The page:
|Carbon Sciences Announces Major Breakthrough to Recycle CO2 into Gasoline |
|New process technologies also shorten time to market and reduce system and operating costs |
Santa Barbara, CA - January 25, 2010 - Carbon Sciences, Inc. (CABN), the developer of a breakthrough technology to recycle carbon dioxide (CO2) emissions into gasoline and other portable fuels, today announced the development of certain process technologies that will allow for the production of gasoline, shorten the time to commercialization and reduce the system and operating costs of its CO2-to-Fuel technology.
The company’s current approach is an enzyme-based process used to transform CO2 into low-level fuels, such as methanol. Dr. Naveed Aslam, chief technology officer of Carbon Sciences, has now discovered a new and more cost efficient process to produce gasoline, a high-level fuel, from CO2. The key features of this breakthrough includes (1) the of use flue emissions directly from coal-fired power plants or industrial factories, eliminating the need for “clean” CO2, (2) the use of brackish water, eliminating the need for distilled freshwater as the source of hydrogen and reaction medium, (3) mild operating conditions, eliminating the need for capital intensive stainless steel equipment, and (4) a highly scalable system to transform large quantities of CO2 into gasoline for use in the existing transportation infrastructure.
Elaborating on the business implications of this new breakthrough, Byron Elton, CEO of Carbon Sciences, said, “We always wanted to produce high-level fuels, such as gasoline, but knew that additional steps would be required to reach this goal. Now, we have the way to go directly to gasoline.” Mr. Elton commented further, “The United Nations’ IPCC estimates that the cost of simply capturing CO2 for applications, such as underground sequestration or transformation into products, can range from $45 to $73 per ton of CO2. This cost is perhaps the single biggest economic barrier to any large-scale CO2 applications, such as carbon sequestration. However, by being able to use a raw CO2 flue gas stream in our CO2-to-Fuel technology, we are no longer dependent on the success or commercial availability of carbon capture systems. In addition, unlike biofuels based on growing plants to absorb CO2 from the air, our CO2-to-Fuel process is an industrial process that can produce fuel in minutes to hours, not months to years, to meet the demands of the world. These breakthroughs demonstrate why we continue to believe that Carbon Sciences is developing the most powerful and sustainable fuel technology in the world.”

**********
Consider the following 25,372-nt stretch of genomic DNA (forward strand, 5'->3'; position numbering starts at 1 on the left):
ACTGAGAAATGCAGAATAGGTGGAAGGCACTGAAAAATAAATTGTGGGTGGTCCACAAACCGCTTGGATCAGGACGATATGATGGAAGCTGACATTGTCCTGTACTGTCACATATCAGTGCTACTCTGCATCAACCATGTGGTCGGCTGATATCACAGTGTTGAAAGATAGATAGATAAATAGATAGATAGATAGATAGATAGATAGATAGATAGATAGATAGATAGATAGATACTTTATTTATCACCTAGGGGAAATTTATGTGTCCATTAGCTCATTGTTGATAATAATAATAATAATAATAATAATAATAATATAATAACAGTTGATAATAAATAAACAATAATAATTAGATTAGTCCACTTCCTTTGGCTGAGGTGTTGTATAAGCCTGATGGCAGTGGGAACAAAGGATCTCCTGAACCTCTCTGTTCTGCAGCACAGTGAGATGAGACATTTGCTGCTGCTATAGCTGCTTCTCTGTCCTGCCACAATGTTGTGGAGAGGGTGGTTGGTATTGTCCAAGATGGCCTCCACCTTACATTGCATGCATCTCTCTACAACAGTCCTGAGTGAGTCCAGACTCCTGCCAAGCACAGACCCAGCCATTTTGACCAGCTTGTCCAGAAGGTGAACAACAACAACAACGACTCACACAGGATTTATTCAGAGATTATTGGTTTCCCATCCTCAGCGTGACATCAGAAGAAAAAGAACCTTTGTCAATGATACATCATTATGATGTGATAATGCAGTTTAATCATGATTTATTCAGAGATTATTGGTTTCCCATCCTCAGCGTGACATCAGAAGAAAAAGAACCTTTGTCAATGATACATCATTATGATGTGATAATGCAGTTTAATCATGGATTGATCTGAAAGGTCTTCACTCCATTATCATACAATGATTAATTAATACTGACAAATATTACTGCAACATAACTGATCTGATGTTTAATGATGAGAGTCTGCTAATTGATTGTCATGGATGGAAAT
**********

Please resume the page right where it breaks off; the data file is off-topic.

Commenting on the development roadmap, Dr. Aslam stated, “We are very excited about these new processes. Our end-to-end CO2 to fuel system will have several modules. We have determined that one of these modules can function as a standalone system for use by a sizable part of the energy industry for the production of gasoline. Inquiries from potential strategic partners have further validated our decision to focus on this module. We are anticipating a shorter than normal development cycle for this module and are hoping to achieve commercialization in less than one year.”
|Date: Monday, January 25, 2010|
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